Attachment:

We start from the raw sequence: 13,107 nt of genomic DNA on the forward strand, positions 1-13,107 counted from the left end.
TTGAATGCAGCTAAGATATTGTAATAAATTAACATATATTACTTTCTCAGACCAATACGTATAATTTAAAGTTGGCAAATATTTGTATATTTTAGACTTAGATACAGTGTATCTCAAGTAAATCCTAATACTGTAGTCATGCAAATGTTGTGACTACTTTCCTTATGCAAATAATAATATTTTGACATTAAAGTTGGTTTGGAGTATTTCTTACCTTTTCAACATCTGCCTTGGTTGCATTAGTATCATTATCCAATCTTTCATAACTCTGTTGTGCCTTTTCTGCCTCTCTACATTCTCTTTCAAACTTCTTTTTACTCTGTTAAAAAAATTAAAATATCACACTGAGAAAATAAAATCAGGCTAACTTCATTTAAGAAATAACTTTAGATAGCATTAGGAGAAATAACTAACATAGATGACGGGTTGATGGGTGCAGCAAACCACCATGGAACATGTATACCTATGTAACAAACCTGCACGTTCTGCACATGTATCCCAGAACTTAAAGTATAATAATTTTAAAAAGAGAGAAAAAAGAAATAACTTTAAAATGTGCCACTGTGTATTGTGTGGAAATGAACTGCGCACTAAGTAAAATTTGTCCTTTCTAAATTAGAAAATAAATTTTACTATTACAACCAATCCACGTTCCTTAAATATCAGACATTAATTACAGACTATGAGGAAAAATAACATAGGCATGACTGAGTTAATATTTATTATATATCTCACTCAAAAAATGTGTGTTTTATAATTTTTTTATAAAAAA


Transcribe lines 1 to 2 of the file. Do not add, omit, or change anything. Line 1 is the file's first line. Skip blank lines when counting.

We start from the raw sequence: 13,107 nt of genomic DNA on the forward strand, positions 1-13,107 counted from the left end.
TTGAATGCAGCTAAGATATTGTAATAAATTAACATATATTACTTTCTCAGACCAATACGTATAATTTAAAGTTGGCAAATATTTGTATATTTTAGACTTAGATACAGTGTATCTCAAGTAAATCCTAATACTGTAGTCATGCAAATGTTGTGACTACTTTCCTTATGCAAATAATAATATTTTGACATTAAAGTTGGTTTGGAGTATTTCTTACCTTTTCAACATCTGCCTTGGTTGCATTAGTATCATTATCCAATCTTTCATAACTCTGTTGTGCCTTTTCTGCCTCTCTACATTCTCTTTCAAACTTCTTTTTACTCTGTTAAAAAAATTAAAATATCACACTGAGAAAATAAAATCAGGCTAACTTCATTTAAGAAATAACTTTAGATAGCATTAGGAGAAATAACTAACATAGATGACGGGTTGATGGGTGCAGCAAACCACCATGGAACATGTATACCTATGTAACAAACCTGCACGTTCTGCACATGTATCCCAGAACTTAAAGTATAATAATTTTAAAAAGAGAGAAAAAAGAAATAACTTTAAAATGTGCCACTGTGTATTGTGTGGAAATGAACTGCGCACTAAGTAAAATTTGTCCTTTCTAAATTAGAAAATAAATTTTACTATTACAACCAATCCACGTTCCTTAAATATCAGACATTAATTACAGACTATGAGGAAAAATAACATAGGCATGACTGAGTTAATATTTATTATATATCTCACTCAAAAAATGTGTGTTTTATAATTTTTTTATAAAAAA